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Premise on the land turtle enclosure for land turtles
Do not be fooled by their clumsy appearance: like Arsène Lupin, land turtles are masters of escape. Extremely curious, they can dig, climb and get out the fence. Outside their enclosure, however, they can face very serious dangers.
- High quality inside the enclosure. Building a perfect fence is useless if inside the space is not well done. In fact, inside the enclosure, you must recreate, in small, the ideal habitat of your land turtles, imitating what they would find in nature. There must always be a shelter, soft terrain, water, light and shade. You may also be interested to read this post: “The best land turtle’s habitat in 7 steps”.
- The space inside the enclosure. The greater the space you dedicate to your turtle, the better her quality of life will be. Expert breeders and researchers recommend a width of 5 to 10 square meters for each land turtle. In any case, the CITES guidelines suggest never going below 2 square meters per specimen.
- Safety inside and outside the enclosure. It is very important to make a good fence for your land turtles, because a promiscuous space can be very dangerous: cars and lawnmowers can cause fatal damage to your turtle. The enclosure must also keep predators away: dogs, birds of prey and rodents.
1 – An impassable enclosure
2 – A fence under the ground
Land turtles are able to dig deep holes and in some cases they can make tunnels under your fence. The Testudo Horsfieldii, for example, also called Russian turtle, can dig tunnels even a couple of meters long.
Therefore, in order to avoid escapes – Count of Montecristo’s style- it is important to bury the fence along the entire perimeter, for at least 40 centimeters of depth. If you can not extend the planks of wood or brick under the ground, you can attach a net to the main fence, on the outside, and let it down into the ground.
How can you do that? Just dig a trench along the perimeter of your land turtle enclosure. At this point you can fix vertical posts, in wood or metal, so that you can hook the net. Once this is done, you can cover the trench with some terrain.
3 – Many curves and few corners
The free forms, without corners, are the most recommended for the land turtles enclosures: it is nice and make very difficult to escape. The reason? The corners allow the land turtles to prop up and cling to the edges of the enclosure. Well, rectangular perimeters are much more practical, indeed. But if you can, the curves are definitely a plus for your land tortoise enclosure.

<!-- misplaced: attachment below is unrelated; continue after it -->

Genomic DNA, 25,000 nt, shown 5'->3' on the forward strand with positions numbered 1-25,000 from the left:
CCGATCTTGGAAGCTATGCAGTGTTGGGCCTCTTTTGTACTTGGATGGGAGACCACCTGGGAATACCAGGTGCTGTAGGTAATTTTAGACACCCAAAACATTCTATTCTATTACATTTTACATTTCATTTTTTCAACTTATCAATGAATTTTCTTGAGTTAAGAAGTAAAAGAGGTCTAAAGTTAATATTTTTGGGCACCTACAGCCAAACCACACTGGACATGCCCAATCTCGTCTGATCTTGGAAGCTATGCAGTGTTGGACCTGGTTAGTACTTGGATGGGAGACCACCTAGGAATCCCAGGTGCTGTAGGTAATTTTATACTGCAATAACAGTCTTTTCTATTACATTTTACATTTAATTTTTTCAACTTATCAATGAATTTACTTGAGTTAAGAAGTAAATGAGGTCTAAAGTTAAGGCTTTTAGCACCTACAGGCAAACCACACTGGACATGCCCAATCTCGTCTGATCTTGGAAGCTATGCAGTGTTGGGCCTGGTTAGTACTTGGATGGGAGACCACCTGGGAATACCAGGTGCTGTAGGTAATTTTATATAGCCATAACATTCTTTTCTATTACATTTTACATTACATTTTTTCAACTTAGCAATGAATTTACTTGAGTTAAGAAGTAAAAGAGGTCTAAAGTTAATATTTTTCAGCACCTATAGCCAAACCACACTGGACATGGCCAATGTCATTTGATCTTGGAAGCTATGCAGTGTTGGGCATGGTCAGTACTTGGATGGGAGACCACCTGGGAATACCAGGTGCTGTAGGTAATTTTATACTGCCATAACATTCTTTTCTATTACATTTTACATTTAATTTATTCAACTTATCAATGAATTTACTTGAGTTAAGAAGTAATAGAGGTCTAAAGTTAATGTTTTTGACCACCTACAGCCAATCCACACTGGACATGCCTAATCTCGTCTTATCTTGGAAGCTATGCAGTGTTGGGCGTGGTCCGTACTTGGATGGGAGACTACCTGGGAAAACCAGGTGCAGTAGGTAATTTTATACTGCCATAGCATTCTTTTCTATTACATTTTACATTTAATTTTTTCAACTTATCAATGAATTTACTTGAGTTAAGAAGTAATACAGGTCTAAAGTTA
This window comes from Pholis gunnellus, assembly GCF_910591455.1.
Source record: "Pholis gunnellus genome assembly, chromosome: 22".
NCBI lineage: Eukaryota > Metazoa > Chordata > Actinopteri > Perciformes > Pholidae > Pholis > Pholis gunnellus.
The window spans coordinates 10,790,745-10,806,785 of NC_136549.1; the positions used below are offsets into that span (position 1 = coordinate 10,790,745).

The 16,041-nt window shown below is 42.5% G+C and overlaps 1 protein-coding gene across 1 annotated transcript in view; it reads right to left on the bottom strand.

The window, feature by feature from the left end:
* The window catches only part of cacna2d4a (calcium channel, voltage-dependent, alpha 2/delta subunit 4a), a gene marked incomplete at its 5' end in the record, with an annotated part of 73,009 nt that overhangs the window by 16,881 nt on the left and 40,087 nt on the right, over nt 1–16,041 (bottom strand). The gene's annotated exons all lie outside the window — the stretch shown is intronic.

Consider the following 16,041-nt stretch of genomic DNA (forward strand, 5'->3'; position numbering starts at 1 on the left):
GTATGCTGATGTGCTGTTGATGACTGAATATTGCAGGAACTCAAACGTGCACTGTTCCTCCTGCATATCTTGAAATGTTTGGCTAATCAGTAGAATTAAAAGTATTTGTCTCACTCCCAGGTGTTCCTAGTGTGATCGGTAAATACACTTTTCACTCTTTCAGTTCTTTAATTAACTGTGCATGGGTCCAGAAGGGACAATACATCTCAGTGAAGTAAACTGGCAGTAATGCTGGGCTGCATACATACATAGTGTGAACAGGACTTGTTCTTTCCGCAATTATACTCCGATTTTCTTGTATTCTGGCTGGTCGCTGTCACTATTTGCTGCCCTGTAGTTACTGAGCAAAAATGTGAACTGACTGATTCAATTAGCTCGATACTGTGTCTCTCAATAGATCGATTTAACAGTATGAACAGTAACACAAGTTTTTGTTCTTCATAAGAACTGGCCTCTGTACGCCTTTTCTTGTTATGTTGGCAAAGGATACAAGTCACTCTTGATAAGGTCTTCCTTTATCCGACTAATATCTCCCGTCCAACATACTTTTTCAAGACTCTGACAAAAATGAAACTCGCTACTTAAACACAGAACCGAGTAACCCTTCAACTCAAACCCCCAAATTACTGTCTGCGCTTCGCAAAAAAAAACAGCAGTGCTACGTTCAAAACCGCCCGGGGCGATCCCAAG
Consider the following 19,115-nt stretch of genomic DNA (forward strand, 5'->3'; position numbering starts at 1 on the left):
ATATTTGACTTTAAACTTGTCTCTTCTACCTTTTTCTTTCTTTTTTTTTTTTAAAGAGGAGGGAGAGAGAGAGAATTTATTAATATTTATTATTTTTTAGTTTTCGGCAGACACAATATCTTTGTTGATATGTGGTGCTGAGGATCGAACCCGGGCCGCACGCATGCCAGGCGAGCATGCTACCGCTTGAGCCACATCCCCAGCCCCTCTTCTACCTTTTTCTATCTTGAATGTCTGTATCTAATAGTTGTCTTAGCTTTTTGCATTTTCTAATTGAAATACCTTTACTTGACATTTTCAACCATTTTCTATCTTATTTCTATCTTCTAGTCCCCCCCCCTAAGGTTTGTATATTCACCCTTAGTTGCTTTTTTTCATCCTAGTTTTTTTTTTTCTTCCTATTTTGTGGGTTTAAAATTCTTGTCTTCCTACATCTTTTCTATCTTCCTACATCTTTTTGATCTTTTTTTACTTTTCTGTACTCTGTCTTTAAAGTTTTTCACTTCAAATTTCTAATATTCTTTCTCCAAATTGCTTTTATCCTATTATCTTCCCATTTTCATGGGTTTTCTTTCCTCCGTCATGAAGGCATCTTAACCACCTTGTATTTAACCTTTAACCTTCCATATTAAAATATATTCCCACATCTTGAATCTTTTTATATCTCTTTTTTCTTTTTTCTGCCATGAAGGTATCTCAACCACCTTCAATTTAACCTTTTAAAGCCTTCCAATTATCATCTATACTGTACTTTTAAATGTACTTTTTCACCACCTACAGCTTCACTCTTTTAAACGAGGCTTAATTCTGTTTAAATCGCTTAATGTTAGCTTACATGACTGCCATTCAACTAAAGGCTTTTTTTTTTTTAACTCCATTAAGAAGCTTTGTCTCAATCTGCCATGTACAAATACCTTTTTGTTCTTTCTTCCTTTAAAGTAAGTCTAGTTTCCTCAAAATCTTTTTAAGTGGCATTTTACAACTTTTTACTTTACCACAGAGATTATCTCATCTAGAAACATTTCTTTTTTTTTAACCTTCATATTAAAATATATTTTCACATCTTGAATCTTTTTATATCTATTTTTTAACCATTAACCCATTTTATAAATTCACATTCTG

4 – A net above your enclosure against birds of prey
The danger can come from the sky: owls and crows can hurt and kill your land tortoises. A net is mandatory to protect baby turtles: small and soft-shelled, they are a delicious morsel for birds of prey. If land turtles are adult, however, the net is optional but is definitely a good choice. The beak and the claws of certain common birds, in fact, can kill even large turtles.
5 – A visual barrier
Fences are often built with wide-mesh nets to allow land tortoises to contemplate the landscape. Experienced researchers, on the other hand, advise doing the opposite by making a visual barrier. Land turtles, in fact, are not interested in the landscape, but their instinct leads them to explore: if they see that on the other side there are interesting colors and good things to eat, they will have the unstoppable impulse to reach them and try to get out of the enclosure.If they do not see beyond the barrier, your land turtles will be quiet and happy, dominating their horizon in full. The visual stimuli of unexplored places, on the contrary, can generate stress and make them escape.
BONUS – Put some aromatic plants
Your enclosure can be beautiful and functional, with the addition of plants and shrubs. The best choice? The most common aromatic plants: sage, thyme, rosemary and lavender. They are not very attractive for the Testudo to eat: so, they can grow and generate shade and cooler areas. What is more, they are not bad to eat.
Also, you can put some roses: extremely decorative for you, exquisitely good for your tortoises.
I am an architect and I study the habitat of many animals. I used to live among the woods of France, the sands of the Middle East, the canals of Venice and the lights of Paris, before returning to the fold.
The fold is on the beautiful hills of Lake Garda, surrounded by castles, fairy tales and cypresses. From here I tell stories and make drawings on cats, dogs, mysteries, legends, hedgehogs and bats.